5. You Never Know…

Finally, “you never know.” When I started my undergraduate studies I had every intention of spending my career as a school band director, and I was well into my junior year before I decided to “have a go” at graduate degrees in performance and possibly a career as an applied teacher at the tertiary level. Because I had already established effective individual practice techniques, I was able to simply increase the amount of time I was practicing and the breadth of literature covered and found myself able to successfully audition for graduate school, be awarded a teaching assistantship, and start along the path which led to my present position. Had I used my ambition to become a band director as an excuse for insufficient practice habits, that door would have been closed to me. Music education students that are even entertaining the possibility of a career path other than that of a public school teacher should especially strive to develop their playing skills. After all, “you never know….”


Applied study of one’s major instrument is an important and necessary part of the future music teacher’s preparation. I hope these thoughts will be helpful for applied teachers who sometimes struggle to convince students of the importance of individual practice, and for busy students who might find themselves wondering “why do I have to do this?” There is a purpose, and this will contribute to your success. Get to work!

Posted in Career Choices, Daily Routine, Education, Higher Education, Music, Music Education, Performing, Playing Fundamentals, Practicing, Scales and Arpeggios, Teaching Low Brass

“Live in the Now:” A Brief Addendum to My Thoughts on Performance Anxiety

In my essay posted two weeks ago I addressed the topic of performance anxiety, and judging by the statistics regarding that post a number of people found it useful, or at least worth reading and discussing. In thinking and talking about this topic with a few students over the course of the past week I have thought of an additional item that I would like to bring to my readers’ consideration. Stated briefly, one might entitle these thoughts “Live in the Now.”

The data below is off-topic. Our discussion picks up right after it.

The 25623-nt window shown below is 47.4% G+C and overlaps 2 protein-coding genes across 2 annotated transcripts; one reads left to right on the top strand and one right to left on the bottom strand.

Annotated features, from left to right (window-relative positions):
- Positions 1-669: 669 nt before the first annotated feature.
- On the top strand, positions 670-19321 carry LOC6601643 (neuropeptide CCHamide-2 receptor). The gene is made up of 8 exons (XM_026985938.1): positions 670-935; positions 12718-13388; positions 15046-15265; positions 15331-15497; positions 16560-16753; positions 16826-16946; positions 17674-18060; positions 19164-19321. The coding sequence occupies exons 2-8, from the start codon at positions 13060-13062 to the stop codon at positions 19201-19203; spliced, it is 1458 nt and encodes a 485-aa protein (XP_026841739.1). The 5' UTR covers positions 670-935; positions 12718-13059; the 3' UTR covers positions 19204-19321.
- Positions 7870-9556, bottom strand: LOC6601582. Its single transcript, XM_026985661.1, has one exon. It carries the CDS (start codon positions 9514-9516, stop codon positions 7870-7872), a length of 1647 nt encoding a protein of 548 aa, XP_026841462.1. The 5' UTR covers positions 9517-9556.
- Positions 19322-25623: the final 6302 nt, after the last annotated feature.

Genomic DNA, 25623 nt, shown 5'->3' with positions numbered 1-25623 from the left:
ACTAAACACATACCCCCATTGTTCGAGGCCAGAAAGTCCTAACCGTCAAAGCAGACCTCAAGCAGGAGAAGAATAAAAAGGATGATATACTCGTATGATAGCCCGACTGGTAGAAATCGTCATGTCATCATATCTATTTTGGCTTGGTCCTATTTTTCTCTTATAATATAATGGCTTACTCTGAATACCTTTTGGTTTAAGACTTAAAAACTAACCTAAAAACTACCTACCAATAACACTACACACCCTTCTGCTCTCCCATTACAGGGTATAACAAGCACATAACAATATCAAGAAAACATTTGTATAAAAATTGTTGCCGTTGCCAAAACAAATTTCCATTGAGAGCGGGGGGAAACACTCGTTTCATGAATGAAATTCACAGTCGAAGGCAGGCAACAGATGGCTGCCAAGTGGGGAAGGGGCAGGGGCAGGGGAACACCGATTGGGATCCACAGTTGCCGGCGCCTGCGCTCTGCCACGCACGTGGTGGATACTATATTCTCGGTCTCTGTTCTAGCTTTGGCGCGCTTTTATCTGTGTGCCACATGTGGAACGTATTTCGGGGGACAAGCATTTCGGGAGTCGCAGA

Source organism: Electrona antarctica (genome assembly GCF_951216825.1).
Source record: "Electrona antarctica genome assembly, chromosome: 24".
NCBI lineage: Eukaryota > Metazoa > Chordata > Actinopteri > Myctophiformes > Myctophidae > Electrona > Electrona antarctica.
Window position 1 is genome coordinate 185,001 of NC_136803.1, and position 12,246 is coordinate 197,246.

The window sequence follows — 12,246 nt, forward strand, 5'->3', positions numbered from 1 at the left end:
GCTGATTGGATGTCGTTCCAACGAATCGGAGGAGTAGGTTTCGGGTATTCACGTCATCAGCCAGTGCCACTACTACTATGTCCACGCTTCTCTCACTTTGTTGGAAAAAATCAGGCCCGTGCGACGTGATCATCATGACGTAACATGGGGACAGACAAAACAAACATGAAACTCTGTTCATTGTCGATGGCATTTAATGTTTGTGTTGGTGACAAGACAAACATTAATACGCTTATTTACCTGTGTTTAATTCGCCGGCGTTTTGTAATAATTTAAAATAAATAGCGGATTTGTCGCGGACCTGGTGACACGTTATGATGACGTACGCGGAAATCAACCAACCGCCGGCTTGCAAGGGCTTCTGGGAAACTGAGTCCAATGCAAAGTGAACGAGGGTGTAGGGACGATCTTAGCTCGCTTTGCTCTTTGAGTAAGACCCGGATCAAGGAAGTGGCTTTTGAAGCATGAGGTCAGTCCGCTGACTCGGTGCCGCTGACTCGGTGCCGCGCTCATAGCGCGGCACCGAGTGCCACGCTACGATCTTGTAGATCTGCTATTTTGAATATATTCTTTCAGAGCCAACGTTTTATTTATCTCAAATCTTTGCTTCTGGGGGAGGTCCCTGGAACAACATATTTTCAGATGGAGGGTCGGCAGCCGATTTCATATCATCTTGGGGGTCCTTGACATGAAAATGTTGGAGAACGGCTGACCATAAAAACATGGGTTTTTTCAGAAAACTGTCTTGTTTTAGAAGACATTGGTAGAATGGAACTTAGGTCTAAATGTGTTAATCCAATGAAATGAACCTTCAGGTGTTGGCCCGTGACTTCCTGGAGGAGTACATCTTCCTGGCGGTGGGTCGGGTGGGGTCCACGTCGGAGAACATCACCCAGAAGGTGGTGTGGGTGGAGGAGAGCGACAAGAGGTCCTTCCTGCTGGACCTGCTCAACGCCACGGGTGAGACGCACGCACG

Quality performance recordings are of great importance to musicians. The application process for graduate programs often includes the submission of audio or video recordings of live performances. After graduation, a quality “demo” CD or DVD is even more important for those seeking employment as performers or teachers of performance. Professional performers and college/university teachers alike use live recordings to market themselves to contractors and prospective students. Indeed, in every solo performance one hopes not only to make a good impression upon the live audience, but also to obtain a (near-)perfect recording for future use.

This desire for a great recording is normal, understandable, and perhaps even laudable, but it can be poisonous to the performance anxiety sufferer. Already fearing the opinion that the audience present in the room might have if any part of the performance is subpar, the nervous musician sinks even further into his anxiety when he considers that he is not only playing for that audience but is also seeking to produce a recording worthy of being heard by prospective employers, contractors, and students. There is only “one take,” and pondering that reality makes a nerve-racking situation even more so.

I know this because I have experienced it. As I said in my earlier post, I am writing this as a “pilgrim on the way,” not as one who has overcome, at least not entirely. Still, I have a suggestion for addressing this cause of performance anxiety: learn to enjoy the moment. “Live in the now.”

In several of my past writings, including that of two weeks ago, I have emphasized the need for the performer to entertain and serve the audience. Focusing upon “what they think of me” is not a healthy attitude, particularly during the performance itself. Likewise, thinking of “how I can use this performance for future self-promotion” is unhealthy, and can beget additional anxiety. Let go of all of that, and remember that you are there to entertain, to edify, and to serve the audience there in the room with you. Remember that playing music should be fun, and allow yourself to enjoy the moment. Remember even that the audience wants you to enjoy yourself and play well, and is unlikely to notice minor errors if you do not draw attention to them.

And if there are imperfections in the performance, learn what you can from them, but don’t dwell on them. Use the best parts for your “demo” recording and discard (or archive) the rest.

Compiling a great “demo” recording of live performances is extremely important, but this should not be in the forefront of the performer’s mind while on stage. To do so only increases anxiety and robs the present audience of the attention it deserves. Enjoy the moment, serve the audience, make great music, and repeat. Perform well and often and you’ll have no difficulty putting together a fine recording.